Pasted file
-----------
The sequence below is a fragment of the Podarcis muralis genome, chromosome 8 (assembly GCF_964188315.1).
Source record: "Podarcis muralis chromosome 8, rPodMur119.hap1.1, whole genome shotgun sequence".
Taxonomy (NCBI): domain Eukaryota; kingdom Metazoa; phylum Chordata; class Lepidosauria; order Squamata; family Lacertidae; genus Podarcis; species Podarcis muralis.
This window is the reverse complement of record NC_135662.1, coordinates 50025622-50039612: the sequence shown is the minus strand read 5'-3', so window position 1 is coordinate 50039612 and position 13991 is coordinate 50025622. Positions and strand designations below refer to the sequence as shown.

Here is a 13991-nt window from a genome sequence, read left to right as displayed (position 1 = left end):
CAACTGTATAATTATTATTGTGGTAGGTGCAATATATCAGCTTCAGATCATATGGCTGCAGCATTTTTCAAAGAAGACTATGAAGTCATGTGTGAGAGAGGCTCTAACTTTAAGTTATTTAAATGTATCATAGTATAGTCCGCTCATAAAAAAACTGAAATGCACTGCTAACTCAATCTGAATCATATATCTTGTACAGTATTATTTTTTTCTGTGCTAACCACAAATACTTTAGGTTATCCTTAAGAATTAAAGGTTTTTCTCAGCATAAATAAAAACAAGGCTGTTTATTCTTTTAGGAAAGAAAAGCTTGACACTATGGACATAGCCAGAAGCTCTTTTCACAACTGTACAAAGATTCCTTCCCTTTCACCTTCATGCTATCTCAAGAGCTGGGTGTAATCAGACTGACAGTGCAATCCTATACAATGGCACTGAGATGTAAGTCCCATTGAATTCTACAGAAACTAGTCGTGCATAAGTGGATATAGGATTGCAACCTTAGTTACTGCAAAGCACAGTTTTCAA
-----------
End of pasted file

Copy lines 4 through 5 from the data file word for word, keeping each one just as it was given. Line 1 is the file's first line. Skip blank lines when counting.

This window is the reverse complement of record NC_135662.1, coordinates 50025622-50039612: the sequence shown is the minus strand read 5'-3', so window position 1 is coordinate 50039612 and position 13991 is coordinate 50025622. Positions and strand designations below refer to the sequence as shown.

Here is a 13991-nt window from a genome sequence, read left to right as displayed (position 1 = left end):